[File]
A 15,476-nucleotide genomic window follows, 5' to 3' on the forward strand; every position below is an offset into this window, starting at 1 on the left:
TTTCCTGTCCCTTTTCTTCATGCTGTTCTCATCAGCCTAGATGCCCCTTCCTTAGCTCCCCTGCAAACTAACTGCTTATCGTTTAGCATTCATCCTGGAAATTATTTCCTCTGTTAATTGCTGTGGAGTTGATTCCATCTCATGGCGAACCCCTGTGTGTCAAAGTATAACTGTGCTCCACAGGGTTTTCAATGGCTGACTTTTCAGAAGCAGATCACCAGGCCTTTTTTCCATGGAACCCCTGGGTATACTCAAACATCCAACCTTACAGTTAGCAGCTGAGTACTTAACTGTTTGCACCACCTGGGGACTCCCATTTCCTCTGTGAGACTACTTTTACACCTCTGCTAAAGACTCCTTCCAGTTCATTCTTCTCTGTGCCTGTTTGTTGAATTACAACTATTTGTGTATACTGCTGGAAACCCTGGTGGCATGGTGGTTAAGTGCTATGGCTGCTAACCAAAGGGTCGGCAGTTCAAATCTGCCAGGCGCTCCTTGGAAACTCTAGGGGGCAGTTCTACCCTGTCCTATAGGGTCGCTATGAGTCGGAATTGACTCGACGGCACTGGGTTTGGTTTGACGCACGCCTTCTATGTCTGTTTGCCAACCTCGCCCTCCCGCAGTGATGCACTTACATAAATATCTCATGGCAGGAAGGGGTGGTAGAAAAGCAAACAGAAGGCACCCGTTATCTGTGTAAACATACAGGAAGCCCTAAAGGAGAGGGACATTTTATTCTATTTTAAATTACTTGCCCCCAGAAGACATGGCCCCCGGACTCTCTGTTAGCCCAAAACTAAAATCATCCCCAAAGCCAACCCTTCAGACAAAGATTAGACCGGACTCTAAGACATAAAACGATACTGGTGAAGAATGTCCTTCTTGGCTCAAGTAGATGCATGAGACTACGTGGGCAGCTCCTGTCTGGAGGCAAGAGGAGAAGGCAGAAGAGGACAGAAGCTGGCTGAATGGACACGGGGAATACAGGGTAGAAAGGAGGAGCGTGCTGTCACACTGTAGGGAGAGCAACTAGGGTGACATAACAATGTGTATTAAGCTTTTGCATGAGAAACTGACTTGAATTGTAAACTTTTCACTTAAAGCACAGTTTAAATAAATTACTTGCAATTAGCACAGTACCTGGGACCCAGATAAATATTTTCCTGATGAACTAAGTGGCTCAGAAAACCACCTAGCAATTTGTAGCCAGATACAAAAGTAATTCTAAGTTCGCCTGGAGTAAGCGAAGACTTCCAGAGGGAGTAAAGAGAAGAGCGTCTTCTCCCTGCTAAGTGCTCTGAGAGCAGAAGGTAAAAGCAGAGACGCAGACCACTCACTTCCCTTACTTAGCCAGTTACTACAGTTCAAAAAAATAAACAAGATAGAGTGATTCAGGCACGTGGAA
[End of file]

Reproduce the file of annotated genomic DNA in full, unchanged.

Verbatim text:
A 15,476-nucleotide genomic window follows, 5' to 3' on the forward strand; every position below is an offset into this window, starting at 1 on the left:
TTTCCTGTCCCTTTTCTTCATGCTGTTCTCATCAGCCTAGATGCCCCTTCCTTAGCTCCCCTGCAAACTAACTGCTTATCGTTTAGCATTCATCCTGGAAATTATTTCCTCTGTTAATTGCTGTGGAGTTGATTCCATCTCATGGCGAACCCCTGTGTGTCAAAGTATAACTGTGCTCCACAGGGTTTTCAATGGCTGACTTTTCAGAAGCAGATCACCAGGCCTTTTTTCCATGGAACCCCTGGGTATACTCAAACATCCAACCTTACAGTTAGCAGCTGAGTACTTAACTGTTTGCACCACCTGGGGACTCCCATTTCCTCTGTGAGACTACTTTTACACCTCTGCTAAAGACTCCTTCCAGTTCATTCTTCTCTGTGCCTGTTTGTTGAATTACAACTATTTGTGTATACTGCTGGAAACCCTGGTGGCATGGTGGTTAAGTGCTATGGCTGCTAACCAAAGGGTCGGCAGTTCAAATCTGCCAGGCGCTCCTTGGAAACTCTAGGGGGCAGTTCTACCCTGTCCTATAGGGTCGCTATGAGTCGGAATTGACTCGACGGCACTGGGTTTGGTTTGACGCACGCCTTCTATGTCTGTTTGCCAACCTCGCCCTCCCGCAGTGATGCACTTACATAAATATCTCATGGCAGGAAGGGGTGGTAGAAAAGCAAACAGAAGGCACCCGTTATCTGTGTAAACATACAGGAAGCCCTAAAGGAGAGGGACATTTTATTCTATTTTAAATTACTTGCCCCCAGAAGACATGGCCCCCGGACTCTCTGTTAGCCCAAAACTAAAATCATCCCCAAAGCCAACCCTTCAGACAAAGATTAGACCGGACTCTAAGACATAAAACGATACTGGTGAAGAATGTCCTTCTTGGCTCAAGTAGATGCATGAGACTACGTGGGCAGCTCCTGTCTGGAGGCAAGAGGAGAAGGCAGAAGAGGACAGAAGCTGGCTGAATGGACACGGGGAATACAGGGTAGAAAGGAGGAGCGTGCTGTCACACTGTAGGGAGAGCAACTAGGGTGACATAACAATGTGTATTAAGCTTTTGCATGAGAAACTGACTTGAATTGTAAACTTTTCACTTAAAGCACAGTTTAAATAAATTACTTGCAATTAGCACAGTACCTGGGACCCAGATAAATATTTTCCTGATGAACTAAGTGGCTCAGAAAACCACCTAGCAATTTGTAGCCAGATACAAAAGTAATTCTAAGTTCGCCTGGAGTAAGCGAAGACTTCCAGAGGGAGTAAAGAGAAGAGCGTCTTCTCCCTGCTAAGTGCTCTGAGAGCAGAAGGTAAAAGCAGAGACGCAGACCACTCACTTCCCTTACTTAGCCAGTTACTACAGTTCAAAAAAATAAACAAGATAGAGTGATTCAGGCACGTGGAA